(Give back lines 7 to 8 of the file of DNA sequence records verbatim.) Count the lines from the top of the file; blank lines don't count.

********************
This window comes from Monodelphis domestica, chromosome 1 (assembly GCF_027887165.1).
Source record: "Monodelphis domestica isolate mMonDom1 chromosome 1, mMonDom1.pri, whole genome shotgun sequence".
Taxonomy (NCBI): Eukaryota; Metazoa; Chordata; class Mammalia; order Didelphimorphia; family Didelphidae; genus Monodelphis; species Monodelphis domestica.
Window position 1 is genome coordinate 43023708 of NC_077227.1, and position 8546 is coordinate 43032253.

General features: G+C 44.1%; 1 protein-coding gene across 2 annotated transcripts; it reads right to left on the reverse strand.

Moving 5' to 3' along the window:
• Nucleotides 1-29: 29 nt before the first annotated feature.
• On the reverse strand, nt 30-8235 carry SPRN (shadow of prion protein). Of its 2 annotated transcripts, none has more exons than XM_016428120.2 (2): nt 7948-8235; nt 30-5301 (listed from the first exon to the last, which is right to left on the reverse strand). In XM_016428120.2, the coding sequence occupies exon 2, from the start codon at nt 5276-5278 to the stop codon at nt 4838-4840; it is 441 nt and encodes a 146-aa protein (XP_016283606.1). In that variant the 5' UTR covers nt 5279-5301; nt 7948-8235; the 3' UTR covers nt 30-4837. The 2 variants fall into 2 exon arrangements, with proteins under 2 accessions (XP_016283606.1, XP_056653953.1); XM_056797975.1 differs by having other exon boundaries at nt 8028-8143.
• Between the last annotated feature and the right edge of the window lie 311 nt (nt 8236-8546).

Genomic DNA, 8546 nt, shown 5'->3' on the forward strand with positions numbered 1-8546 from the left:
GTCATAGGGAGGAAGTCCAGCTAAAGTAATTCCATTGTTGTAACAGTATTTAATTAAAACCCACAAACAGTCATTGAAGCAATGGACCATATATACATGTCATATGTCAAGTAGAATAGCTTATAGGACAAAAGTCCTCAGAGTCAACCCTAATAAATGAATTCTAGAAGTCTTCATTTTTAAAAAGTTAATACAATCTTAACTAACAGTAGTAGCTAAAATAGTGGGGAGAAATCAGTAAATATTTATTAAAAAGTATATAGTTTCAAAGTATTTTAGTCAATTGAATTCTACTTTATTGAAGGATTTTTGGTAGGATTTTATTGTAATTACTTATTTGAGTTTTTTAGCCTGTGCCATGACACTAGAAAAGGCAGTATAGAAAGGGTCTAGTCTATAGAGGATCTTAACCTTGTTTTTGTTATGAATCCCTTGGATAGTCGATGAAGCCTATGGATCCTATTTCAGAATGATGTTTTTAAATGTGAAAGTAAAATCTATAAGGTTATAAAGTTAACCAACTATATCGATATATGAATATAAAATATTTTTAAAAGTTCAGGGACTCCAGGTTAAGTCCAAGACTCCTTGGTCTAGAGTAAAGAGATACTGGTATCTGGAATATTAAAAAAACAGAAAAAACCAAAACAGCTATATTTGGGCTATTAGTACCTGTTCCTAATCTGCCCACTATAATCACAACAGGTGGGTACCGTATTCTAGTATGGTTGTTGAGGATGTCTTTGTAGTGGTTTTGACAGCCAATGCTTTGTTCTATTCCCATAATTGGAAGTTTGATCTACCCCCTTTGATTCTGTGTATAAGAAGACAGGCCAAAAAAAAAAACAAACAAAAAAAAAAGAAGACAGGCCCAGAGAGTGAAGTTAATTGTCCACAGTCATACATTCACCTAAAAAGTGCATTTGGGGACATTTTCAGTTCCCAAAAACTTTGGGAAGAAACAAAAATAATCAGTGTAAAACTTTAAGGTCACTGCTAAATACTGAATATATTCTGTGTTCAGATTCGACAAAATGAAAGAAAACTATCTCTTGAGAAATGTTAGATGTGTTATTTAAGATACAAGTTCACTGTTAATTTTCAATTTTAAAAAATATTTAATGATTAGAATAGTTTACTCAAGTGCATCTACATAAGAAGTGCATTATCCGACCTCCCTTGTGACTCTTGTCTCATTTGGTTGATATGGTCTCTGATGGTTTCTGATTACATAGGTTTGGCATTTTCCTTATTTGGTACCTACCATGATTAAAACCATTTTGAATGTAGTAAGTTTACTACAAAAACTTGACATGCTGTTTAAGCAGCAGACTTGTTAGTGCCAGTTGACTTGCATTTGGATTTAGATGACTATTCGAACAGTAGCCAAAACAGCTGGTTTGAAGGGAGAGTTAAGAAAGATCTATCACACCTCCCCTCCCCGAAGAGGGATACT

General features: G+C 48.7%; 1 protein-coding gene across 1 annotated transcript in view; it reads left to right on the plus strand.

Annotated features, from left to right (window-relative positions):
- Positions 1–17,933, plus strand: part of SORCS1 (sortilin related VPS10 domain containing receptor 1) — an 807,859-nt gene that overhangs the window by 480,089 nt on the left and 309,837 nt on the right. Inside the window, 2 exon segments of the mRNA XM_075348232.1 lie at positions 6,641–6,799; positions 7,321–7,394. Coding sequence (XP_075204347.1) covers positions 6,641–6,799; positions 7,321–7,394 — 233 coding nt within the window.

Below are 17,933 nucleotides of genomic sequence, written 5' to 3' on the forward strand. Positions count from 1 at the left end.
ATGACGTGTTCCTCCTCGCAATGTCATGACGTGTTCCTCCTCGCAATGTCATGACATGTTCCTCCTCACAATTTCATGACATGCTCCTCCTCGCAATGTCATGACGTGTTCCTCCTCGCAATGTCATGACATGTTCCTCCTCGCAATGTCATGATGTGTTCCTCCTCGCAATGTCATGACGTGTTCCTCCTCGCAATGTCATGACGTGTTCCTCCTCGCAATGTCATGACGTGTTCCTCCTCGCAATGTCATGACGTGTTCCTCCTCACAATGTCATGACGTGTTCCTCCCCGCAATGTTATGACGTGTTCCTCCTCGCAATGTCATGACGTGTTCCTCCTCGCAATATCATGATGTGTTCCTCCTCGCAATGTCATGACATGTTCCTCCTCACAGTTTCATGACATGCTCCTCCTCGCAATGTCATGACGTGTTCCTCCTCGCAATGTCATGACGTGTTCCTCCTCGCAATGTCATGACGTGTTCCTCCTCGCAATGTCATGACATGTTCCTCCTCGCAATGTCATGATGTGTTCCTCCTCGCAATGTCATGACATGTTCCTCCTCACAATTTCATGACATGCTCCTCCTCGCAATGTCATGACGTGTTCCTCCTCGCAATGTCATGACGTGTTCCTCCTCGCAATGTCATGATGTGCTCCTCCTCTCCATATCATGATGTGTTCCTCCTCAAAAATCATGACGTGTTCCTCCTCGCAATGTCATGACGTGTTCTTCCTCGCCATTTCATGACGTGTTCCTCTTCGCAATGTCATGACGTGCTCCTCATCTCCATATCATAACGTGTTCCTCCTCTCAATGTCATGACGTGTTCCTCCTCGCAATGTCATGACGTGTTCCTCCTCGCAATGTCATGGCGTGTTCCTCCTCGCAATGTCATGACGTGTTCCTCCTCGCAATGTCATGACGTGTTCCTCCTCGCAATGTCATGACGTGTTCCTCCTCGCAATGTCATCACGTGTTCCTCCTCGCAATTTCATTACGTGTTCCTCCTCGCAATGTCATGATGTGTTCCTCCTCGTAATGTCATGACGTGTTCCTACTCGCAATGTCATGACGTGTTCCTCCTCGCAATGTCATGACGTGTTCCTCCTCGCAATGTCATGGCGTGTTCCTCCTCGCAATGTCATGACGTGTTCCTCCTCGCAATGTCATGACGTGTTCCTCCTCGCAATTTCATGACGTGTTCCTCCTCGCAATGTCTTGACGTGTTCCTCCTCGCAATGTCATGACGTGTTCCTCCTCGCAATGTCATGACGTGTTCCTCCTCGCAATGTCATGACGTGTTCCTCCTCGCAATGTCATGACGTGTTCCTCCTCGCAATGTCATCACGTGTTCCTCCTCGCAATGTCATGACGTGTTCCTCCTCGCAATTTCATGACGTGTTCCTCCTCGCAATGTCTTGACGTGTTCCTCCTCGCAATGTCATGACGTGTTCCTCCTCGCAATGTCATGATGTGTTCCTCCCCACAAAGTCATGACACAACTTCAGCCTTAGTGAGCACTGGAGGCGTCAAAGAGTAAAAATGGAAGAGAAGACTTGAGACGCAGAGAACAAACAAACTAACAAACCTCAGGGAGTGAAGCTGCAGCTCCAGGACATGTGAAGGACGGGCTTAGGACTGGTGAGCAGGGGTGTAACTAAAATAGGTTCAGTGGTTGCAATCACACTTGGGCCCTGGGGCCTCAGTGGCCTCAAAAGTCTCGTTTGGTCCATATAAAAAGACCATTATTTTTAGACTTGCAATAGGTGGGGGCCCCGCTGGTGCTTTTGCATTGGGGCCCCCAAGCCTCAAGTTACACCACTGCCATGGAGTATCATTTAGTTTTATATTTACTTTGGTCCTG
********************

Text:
• Nucleotides 1-29: 29 nt before the first annotated feature.
• On the reverse strand, nt 30-8235 carry SPRN (shadow of prion protein). Of its 2 annotated transcripts, none has more exons than XM_016428120.2 (2): nt 7948-8235; nt 30-5301 (listed from the first exon to the last, which is right to left on the reverse strand). In XM_016428120.2, the coding sequence occupies exon 2, from the start codon at nt 5276-5278 to the stop codon at nt 4838-4840; it is 441 nt and encodes a 146-aa protein (XP_016283606.1). In that variant the 5' UTR covers nt 5279-5301; nt 7948-8235; the 3' UTR covers nt 30-4837. The 2 variants fall into 2 exon arrangements, with proteins under 2 accessions (XP_016283606.1, XP_056653953.1); XM_056797975.1 differs by having other exon boundaries at nt 8028-8143.